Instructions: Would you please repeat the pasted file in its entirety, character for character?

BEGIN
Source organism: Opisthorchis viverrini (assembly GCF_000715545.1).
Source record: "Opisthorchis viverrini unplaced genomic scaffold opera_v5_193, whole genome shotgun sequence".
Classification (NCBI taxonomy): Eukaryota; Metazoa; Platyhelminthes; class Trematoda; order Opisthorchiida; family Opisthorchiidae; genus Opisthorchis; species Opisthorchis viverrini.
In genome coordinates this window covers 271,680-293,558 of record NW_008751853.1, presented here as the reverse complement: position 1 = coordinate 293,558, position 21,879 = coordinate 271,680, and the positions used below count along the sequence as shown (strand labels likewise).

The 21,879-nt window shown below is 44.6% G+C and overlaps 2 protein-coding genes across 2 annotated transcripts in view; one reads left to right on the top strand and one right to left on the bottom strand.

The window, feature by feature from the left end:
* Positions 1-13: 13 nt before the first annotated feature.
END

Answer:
Source organism: Opisthorchis viverrini (assembly GCF_000715545.1).
Source record: "Opisthorchis viverrini unplaced genomic scaffold opera_v5_193, whole genome shotgun sequence".
Classification (NCBI taxonomy): Eukaryota; Metazoa; Platyhelminthes; class Trematoda; order Opisthorchiida; family Opisthorchiidae; genus Opisthorchis; species Opisthorchis viverrini.
In genome coordinates this window covers 271,680-293,558 of record NW_008751853.1, presented here as the reverse complement: position 1 = coordinate 293,558, position 21,879 = coordinate 271,680, and the positions used below count along the sequence as shown (strand labels likewise).

The 21,879-nt window shown below is 44.6% G+C and overlaps 2 protein-coding genes across 2 annotated transcripts in view; one reads left to right on the top strand and one right to left on the bottom strand.

The window, feature by feature from the left end:
* Positions 1-13: 13 nt before the first annotated feature.